A pioneering African-American Kingston cop and onetime police commissioner will be honored with a ceremonial street renaming and a plaque at KPD headquarters. The recognition of Junious “Junie” Harris II, who died last year at the age of 86, follows a campaign by his grandson to honor his grandfather’s legacy and long list of civic accomplishments.
“Junie was a longtime police officer, police commissioner and an all-around amazing citizen of Ward 4,” said Mayor Steve Noble. “I think this is a fitting tribute.”
On Tuesday, April 2 the Kingston Common Council voted unanimously to add signage designating Furnace Street “Junious Harris Way.” Harris lived on Furnace Street for 52 years. Even when he wasn’t walking the beat, Harris served as a stabilizing presence in one of the city’s toughest neighborhoods.
“He never wanted to leave, that was his home,” said Anthony Harris of his grandfather’s decision to remain on Furnace Street, even after an incident a few years ago when his parked car was struck by stray bullets in a neighborhood shootout. “People in the neighborhood knew him and respected him. His presence deterred some people from doing things they shouldn’t be doing.”
Harris graduated from Kingston High School in 1951, joined the Air Force and served in Okinawa during the Korean War. There, Anthony Harris said, he defied military custom that relegated black airmen to working in the kitchen. His pioneering spirit continued when he returned to his hometown. In the early 1960s, he became one of Kingston’s first black police officers. Over the course of his three decades-long career at the KPD, Harris helped organize the Kingston Patrolman’s Association and served on the board of the Kingston Boys Club. In 1976, he helped found the Kingston Police Athletic League and organized PAL-sponsored boxing matches featuring big-name talent like Floyd Patterson and Harris’ neighbor, WBC junior welterweight champion Billy Costello.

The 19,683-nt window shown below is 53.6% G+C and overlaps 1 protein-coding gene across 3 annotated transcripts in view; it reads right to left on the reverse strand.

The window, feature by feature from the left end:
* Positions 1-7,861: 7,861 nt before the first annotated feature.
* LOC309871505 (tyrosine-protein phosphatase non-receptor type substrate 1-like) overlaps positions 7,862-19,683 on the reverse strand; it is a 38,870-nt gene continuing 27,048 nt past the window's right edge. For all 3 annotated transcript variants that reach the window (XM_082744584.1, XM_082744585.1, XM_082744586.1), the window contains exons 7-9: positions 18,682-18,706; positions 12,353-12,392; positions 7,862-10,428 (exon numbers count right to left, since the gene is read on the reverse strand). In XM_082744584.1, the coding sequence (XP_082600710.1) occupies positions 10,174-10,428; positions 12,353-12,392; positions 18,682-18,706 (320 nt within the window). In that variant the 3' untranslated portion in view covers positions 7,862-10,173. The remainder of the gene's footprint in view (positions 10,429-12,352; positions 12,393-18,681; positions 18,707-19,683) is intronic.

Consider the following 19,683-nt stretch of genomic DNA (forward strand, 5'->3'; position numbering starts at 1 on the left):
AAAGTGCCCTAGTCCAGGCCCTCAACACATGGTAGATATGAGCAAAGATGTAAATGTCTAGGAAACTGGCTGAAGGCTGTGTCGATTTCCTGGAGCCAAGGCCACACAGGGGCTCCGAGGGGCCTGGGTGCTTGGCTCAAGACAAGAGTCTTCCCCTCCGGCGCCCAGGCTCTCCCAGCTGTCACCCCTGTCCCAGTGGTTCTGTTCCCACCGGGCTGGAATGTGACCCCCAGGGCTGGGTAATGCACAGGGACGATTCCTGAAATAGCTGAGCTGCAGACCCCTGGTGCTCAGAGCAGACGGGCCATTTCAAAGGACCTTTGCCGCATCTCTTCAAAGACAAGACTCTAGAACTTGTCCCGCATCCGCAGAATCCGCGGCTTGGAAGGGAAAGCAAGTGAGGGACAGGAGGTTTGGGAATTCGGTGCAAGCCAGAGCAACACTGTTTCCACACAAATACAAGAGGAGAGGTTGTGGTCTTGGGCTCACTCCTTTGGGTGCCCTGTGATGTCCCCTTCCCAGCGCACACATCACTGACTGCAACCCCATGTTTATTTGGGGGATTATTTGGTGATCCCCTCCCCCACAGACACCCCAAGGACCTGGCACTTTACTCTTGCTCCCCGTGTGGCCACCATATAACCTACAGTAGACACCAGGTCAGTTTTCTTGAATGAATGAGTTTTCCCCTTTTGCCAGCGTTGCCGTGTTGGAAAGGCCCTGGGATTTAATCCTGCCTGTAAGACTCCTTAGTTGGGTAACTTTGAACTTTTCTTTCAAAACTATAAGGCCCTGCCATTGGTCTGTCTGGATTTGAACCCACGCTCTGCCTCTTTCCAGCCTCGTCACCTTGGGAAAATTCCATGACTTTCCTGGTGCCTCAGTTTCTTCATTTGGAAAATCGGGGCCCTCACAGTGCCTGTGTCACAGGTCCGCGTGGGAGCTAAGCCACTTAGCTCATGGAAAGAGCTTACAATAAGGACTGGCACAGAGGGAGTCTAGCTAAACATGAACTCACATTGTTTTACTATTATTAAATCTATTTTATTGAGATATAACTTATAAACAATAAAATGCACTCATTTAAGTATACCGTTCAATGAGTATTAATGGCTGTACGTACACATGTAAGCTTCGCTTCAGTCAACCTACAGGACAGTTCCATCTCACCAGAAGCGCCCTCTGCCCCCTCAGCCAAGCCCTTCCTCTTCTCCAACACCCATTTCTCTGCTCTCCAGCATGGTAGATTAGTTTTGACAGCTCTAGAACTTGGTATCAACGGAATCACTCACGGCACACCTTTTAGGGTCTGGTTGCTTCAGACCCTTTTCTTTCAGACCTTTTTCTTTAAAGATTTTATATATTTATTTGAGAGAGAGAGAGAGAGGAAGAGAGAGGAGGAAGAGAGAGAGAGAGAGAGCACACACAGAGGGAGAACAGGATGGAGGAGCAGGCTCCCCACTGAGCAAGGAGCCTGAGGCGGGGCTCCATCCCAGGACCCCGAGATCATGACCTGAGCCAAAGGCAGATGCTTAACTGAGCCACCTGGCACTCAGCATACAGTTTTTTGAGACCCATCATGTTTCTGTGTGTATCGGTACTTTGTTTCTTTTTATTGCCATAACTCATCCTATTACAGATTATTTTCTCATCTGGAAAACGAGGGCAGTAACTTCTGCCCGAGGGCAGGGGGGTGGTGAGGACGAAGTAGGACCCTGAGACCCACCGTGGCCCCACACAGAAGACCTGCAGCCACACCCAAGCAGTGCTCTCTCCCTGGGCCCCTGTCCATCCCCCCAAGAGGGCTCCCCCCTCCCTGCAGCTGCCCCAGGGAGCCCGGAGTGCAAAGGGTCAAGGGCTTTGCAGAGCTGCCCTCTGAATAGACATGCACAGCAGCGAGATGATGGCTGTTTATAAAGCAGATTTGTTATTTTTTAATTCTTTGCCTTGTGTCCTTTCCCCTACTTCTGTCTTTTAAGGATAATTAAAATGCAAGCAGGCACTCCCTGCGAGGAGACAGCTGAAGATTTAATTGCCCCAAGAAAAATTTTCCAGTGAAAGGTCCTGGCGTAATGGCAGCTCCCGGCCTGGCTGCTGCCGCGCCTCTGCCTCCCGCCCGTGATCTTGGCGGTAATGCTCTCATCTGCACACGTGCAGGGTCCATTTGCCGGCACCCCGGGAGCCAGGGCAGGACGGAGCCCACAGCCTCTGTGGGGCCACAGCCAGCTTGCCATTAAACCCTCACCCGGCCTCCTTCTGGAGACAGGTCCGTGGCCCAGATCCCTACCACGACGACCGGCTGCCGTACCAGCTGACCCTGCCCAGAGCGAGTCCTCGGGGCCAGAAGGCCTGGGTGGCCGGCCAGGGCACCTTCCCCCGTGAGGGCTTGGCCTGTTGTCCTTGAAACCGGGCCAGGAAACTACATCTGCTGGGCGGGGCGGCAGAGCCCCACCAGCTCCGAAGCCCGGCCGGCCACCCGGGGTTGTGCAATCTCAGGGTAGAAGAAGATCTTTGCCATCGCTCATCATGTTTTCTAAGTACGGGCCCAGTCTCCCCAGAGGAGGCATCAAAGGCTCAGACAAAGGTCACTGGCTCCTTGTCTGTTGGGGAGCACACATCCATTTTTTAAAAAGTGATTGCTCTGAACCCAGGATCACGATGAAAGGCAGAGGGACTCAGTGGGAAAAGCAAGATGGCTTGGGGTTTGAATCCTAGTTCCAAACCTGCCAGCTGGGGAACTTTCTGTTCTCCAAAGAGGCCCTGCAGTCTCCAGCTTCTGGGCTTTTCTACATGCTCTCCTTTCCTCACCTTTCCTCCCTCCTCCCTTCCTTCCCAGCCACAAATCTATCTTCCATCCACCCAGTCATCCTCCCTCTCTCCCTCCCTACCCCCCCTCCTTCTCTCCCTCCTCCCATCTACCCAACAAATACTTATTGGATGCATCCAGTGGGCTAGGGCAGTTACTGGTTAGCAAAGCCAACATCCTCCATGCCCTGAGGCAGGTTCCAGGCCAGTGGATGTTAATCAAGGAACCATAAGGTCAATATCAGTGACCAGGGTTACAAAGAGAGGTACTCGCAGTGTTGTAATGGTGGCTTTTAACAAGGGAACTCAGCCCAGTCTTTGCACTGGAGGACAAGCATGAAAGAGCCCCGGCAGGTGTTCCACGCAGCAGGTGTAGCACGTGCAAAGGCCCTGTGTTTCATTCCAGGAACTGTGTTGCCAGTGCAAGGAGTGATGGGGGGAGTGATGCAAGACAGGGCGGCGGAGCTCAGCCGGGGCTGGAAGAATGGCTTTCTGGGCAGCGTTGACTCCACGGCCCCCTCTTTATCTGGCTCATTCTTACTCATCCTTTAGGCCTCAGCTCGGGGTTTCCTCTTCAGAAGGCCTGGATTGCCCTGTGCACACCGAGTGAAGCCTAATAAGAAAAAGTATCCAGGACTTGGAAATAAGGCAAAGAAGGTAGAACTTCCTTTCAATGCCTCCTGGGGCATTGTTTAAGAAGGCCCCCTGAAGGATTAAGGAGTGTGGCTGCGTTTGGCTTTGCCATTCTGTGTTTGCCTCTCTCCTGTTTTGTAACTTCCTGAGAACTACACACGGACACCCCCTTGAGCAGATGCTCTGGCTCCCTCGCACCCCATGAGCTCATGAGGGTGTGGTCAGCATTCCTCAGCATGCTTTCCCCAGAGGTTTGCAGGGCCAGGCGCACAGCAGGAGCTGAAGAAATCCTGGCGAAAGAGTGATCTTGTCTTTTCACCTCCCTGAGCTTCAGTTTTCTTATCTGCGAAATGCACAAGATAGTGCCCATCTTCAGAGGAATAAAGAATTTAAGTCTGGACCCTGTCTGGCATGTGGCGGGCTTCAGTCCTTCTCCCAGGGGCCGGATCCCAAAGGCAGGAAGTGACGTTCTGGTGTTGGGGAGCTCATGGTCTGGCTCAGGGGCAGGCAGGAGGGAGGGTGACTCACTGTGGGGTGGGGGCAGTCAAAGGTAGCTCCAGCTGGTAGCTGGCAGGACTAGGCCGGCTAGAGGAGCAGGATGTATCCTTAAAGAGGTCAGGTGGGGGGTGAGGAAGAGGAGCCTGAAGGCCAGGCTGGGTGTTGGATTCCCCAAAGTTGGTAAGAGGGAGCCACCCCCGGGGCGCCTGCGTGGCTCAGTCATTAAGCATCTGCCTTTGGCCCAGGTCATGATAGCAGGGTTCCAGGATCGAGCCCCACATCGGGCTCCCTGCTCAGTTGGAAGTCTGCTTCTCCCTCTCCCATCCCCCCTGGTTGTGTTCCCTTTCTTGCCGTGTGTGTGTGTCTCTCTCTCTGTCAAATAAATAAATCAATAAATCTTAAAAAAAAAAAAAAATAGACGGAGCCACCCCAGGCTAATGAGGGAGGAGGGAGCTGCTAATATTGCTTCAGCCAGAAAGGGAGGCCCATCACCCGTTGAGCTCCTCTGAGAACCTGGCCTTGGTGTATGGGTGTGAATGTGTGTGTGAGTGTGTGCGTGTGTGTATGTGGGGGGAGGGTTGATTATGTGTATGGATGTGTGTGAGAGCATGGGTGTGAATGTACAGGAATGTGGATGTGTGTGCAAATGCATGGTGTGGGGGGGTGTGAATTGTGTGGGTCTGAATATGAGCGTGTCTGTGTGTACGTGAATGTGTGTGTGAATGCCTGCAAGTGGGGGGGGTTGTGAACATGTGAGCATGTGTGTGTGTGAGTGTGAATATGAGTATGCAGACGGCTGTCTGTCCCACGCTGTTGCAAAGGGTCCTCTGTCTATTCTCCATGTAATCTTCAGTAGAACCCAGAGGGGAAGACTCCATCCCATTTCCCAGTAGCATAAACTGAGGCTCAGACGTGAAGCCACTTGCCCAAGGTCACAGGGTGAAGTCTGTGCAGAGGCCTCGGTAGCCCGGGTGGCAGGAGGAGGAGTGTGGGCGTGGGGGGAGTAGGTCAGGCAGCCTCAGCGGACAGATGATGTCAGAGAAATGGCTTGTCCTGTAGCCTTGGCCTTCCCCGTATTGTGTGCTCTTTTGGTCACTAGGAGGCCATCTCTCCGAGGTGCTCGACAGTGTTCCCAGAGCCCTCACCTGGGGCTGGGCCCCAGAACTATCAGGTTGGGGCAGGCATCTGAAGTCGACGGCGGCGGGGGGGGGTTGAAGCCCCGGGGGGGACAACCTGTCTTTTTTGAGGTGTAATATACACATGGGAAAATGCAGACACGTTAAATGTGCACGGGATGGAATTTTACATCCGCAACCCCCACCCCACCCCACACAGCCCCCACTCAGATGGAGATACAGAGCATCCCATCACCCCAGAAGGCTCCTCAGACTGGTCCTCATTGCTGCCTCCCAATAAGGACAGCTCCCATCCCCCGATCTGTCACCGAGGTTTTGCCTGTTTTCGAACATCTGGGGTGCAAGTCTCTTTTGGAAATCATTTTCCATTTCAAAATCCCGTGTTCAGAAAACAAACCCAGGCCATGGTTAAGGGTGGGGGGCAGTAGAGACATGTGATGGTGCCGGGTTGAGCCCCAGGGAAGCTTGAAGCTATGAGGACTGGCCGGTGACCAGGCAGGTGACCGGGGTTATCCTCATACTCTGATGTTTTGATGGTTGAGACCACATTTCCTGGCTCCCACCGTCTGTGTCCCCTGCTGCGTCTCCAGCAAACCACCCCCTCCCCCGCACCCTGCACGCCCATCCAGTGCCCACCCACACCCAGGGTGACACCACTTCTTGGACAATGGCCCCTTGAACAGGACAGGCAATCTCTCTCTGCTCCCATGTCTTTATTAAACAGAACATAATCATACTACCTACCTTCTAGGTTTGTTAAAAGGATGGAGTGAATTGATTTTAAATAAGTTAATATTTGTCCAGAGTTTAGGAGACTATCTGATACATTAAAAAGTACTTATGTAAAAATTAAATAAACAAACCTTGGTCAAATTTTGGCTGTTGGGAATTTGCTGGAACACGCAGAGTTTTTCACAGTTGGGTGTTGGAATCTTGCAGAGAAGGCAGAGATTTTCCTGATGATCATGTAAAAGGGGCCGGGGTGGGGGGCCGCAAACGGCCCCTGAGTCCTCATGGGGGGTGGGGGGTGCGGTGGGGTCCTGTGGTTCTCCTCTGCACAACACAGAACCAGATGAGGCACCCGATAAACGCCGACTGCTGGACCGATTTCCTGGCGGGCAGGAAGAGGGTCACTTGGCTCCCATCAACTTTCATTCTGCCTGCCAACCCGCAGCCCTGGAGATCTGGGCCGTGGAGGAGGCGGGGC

Throughout his career, Anthony Harris said, his grandfather sought to break down barriers for minority youth in law enforcement. While working as a KPD detective, he headed up an initiative by former chief James Riggins to recruit black police officers. Later, when he left the KPD to work as a special investigator for the Ulster County District Attorney’s Office, Harris set up an internship program for minority youth interested in the law and served on the criminal justice advisory committee of Ulster BOCES. All the while, Anthony Harris said, his grandfather served as a source of front-porch wisdom for residents of Midtown Kingston.
“The biggest thing he loved was walking the beat and getting to know people, he really instilled the mindset that he was a man of the people,” said Anthony Harris. “He would sit on the front porch and people would stop by to seek his advice because he was respected in the community.”
Anthony Harris has spent the past few years raising money and lobbying city officials to honor his grandfather’s legacy. In addition to the street renaming, Harris raised money for a memorial plaque at Kingston police headquarters on Garraghan Drive, and to endow an annual scholarship program for minority youth at Kingston High School interested in a career in law enforcement.
“The whole time I’ve been working on this I was just so happy to see the response I got from everybody,” said Anthony Harris. “It’s just incredible how many people I’ve talked to who knew my grandfather and say he had a positive impact on their lives.”